Incidence and mortality of colorectal adenocarcinoma in persons with inflammatory bowel disease from 1998 to 2010.
ABSTRACT The relationship between inflammatory bowel disease (IBD) and the incidence and mortality of colorectal adenocarcinoma (CRC) has not been evaluated recently.
We calculated the incidence and standardized incidence and mortality rate ratios of CRC among adult individuals with intact colons using Kaiser Permanente of Northern California's database of members with IBD and general membership data for the period of 1998 to June 2010 (data through 2008 were used to calculate mortality). We also evaluated trends in medication use and rates of cancer detection over time.
We identified 29 cancers among persons with Crohn's disease (CD) and 53 among persons with ulcerative colitis (UC). Overall, the incidence rates of cancer among individuals with CD, UC, or in the general membership were 75.0, 76.0, and 47.1, respectively, per 100,000 person-years. In the general population, the incidence of CRC was 21% higher in 2007-2010 than in 1998-2001 (P for trend, <.0001), coincident with the growth of CRC screening programs. The incidence of CRC among individuals with CD or UC was 60% higher than in the general population (95% confidence interval [CI] for CD, 20%-200%; 95% CI for UC, 30%-200%) and was stable over time (P for trend was as follows: CD, .98; UC, .40). During 1998-2008, the standardized mortality ratio for CRC in individuals with CD was 2.3 (95% CI, 1.6-3.0) and 2.0 in those with UC (95% CI, 1.3-2.7). Over the study period, anti-tumor necrosis factor agents replaced other therapies for CD and UC; the rate of colonoscopy increased by 33% among patients with CD and decreased by 9% in those with UC.
From 1998 to 2010, the incidence of CRC in patients with IBD was 60% higher than in the general population and essentially stable over time.
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ABSTRACT: The inflammatory bowel diseases (IBD), Crohn's disease (CD) and ulcerative colitis (UC), may be complicated by colorectal cancer (CRC). In a recent population-based cohort study of 47 347 Danish patients with IBD by Tine Jess and colleagues 268 patients with UC and 70 patients with CD developed CRC during 30 years of observation. The overall risk of CRC among patients with UC and CD was comparable with that of the general population. However, patients diagnosed with UC during childhood or as adolescents, patients with long duration of disease and those with concomitant primary sclerosing cholangitis were at increased risk. In this commentary, we discuss the mechanisms underlying carcinogenesis in IBD and current investigations of genetic susceptibility in IBD patients. Further advances will depend on the cooperative work by epidemiologist and molecular geneticists in order to identify genetic polymorphisms involved in IBD-associated CRC. The ultimate goal is to incorporate genotypes and clinical parameters into a predictive model that will refine the prediction of risk for CRC in colonic IBD. The challenge will be to translate these new findings into clinical practice and to determine appropriate preventive strategies in order to avoid CRC in IBD patients. The achieved knowledge may also be relevant for other inflammation-associated cancers.World Journal of Gastroenterology 08/2012; 18(31):4091-4. · 2.55 Impact Factor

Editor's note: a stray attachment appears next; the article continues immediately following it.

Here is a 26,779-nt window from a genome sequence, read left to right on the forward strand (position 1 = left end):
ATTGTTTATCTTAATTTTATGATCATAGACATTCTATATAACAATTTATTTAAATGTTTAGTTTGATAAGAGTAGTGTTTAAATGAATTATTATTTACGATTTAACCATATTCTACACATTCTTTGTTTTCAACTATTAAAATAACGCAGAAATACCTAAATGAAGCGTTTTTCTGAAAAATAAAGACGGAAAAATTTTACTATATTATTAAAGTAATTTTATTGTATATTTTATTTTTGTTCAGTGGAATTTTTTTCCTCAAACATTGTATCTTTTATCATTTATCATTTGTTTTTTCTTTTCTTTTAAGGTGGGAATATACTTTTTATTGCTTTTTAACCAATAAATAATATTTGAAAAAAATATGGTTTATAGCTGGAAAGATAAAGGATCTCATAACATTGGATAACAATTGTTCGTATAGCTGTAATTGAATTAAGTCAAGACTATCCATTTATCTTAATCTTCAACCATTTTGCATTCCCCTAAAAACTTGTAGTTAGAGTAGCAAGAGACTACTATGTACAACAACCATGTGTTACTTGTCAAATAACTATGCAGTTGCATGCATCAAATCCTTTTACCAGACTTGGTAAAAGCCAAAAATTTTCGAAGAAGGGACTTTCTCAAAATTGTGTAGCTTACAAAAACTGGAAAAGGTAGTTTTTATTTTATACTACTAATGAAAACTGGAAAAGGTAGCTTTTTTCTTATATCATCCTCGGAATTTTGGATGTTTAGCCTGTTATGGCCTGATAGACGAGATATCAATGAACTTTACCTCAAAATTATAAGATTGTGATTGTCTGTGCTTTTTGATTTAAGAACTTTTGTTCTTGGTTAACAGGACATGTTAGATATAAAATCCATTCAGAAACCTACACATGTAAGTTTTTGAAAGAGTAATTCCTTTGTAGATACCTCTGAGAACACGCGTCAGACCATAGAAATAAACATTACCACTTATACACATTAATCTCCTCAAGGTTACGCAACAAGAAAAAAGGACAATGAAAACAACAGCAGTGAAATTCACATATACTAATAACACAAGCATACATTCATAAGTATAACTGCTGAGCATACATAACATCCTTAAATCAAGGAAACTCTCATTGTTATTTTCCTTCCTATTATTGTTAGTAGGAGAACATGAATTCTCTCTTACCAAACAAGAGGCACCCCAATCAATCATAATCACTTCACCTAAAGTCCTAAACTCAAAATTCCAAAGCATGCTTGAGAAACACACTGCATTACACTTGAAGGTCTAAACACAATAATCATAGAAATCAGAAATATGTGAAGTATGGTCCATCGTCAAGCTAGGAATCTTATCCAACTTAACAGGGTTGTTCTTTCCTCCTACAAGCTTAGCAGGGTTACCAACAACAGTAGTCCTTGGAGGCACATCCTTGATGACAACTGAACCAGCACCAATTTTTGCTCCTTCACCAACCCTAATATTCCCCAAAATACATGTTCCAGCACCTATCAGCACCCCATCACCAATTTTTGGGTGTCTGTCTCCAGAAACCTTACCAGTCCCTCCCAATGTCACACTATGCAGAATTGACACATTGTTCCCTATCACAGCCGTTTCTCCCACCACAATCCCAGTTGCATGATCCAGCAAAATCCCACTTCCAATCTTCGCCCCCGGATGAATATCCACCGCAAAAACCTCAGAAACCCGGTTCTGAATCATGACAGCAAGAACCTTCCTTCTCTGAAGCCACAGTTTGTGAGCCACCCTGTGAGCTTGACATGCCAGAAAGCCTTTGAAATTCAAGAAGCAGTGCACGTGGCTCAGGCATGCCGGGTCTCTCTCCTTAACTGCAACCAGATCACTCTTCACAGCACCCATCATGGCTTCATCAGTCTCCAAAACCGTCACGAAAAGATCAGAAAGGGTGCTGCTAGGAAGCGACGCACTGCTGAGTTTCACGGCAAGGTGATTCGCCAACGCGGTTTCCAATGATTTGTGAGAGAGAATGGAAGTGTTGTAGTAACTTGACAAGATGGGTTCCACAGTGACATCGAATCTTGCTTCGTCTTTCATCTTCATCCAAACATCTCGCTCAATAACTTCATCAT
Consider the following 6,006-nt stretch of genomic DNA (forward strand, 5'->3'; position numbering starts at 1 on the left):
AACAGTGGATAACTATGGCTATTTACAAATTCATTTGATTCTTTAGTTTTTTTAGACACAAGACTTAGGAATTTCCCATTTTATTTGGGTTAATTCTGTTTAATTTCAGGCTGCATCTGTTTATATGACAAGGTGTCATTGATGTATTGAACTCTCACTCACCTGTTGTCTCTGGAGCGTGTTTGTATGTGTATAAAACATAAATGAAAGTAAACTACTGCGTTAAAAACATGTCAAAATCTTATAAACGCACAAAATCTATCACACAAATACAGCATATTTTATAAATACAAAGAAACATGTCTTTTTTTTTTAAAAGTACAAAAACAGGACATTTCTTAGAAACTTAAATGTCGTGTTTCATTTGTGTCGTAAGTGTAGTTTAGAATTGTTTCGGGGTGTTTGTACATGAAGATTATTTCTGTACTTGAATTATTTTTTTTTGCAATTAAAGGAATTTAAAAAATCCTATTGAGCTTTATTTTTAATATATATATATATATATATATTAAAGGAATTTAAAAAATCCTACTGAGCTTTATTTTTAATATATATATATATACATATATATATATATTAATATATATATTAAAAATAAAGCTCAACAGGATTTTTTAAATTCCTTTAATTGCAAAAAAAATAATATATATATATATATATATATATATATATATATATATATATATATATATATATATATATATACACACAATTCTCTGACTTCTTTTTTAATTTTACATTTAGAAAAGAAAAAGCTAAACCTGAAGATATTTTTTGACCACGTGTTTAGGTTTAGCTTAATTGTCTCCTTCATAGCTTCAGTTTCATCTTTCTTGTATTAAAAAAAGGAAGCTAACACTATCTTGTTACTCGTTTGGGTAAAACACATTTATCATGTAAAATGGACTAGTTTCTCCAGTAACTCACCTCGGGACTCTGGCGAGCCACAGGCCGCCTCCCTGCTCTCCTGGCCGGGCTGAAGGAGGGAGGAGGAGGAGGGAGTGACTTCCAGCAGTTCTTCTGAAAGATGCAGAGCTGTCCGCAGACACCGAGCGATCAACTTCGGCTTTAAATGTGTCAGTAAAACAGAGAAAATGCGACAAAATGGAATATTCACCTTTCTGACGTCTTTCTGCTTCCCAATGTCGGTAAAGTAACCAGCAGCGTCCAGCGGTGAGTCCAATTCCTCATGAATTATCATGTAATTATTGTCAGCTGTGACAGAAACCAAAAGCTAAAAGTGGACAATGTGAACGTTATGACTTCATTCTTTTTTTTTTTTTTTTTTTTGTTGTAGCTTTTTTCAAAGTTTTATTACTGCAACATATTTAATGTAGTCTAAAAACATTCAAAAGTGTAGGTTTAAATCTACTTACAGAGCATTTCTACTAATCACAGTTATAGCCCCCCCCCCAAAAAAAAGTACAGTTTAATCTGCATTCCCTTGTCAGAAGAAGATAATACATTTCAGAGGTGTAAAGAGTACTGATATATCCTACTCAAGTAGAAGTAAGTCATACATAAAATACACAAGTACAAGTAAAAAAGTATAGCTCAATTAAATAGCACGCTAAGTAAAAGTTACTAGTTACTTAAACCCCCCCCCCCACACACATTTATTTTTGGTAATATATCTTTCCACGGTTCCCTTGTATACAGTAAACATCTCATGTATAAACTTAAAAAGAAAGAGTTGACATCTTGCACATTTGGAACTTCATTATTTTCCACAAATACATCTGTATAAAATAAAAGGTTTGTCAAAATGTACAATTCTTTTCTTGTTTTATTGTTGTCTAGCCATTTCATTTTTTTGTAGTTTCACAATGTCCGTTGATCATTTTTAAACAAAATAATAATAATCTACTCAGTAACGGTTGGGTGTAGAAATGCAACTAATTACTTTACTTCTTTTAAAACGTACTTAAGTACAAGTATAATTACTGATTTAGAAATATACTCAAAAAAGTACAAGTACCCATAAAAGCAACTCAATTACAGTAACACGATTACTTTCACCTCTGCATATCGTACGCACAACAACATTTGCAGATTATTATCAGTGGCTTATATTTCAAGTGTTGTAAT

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ABSTRACT: Ulcerative colitis (UC) is an inflammation-associated disease of the colon and rectum. The onset and progress of the disease are directly influenced by the nature of the intestinal microflora, the intestinal barrier function, and the immunological responses of the host. The epithelial invasion of pathogenic bacteria due to excess contact and/or barrier dysfunction is related to inflammation mediated by intestinal immune responses. Although the etiology of UC is not clearly understood, recent studies have shown a rising incidence of UC worldwide, and this phenomenon is more prominent in Asian countries and in Asian immigrants in Western countries. The increased prevalence of UC also contributes to an increased risk of developing colorectal cancer. Environmental factors, including changes in dietary habits, have been suggested as major risk factors of UC. A systematic review showed a negative association between UC risk and vegetable intake, whereas total fat, omega-6 fatty acids and meat intake were positively associated with an increased risk of UC. Individual dietary factors and energy balance have been suggested as having important roles in inducing changes in the microbial population and intestinal barrier integrity and in regulating inflammatory immune responses, directly or indirectly. Excess energy intake is now known to increase pathogenic microbial populations. Likewise, the application of appropriate probiotics may reverse the pathogenic progression of the disease. In the meantime, dietary anti-inflammatory compounds, including omega-3 fatty acids and other phytochemicals, may directly suppress inflammatory responses in the course of UC development. In this review, the increased prevalence of UC and its management are interpreted from the standpoint of nutritional modulation to regulate the intestinal microflora population, intestinal epithelium permeability, and inflammatory responses.World Journal of Gastroenterology 02/2013; 19(7):994-1004. · 2.55 Impact Factor
- Nature Reviews Gastroenterology & Hepatology 01/2013; · 10.43 Impact Factor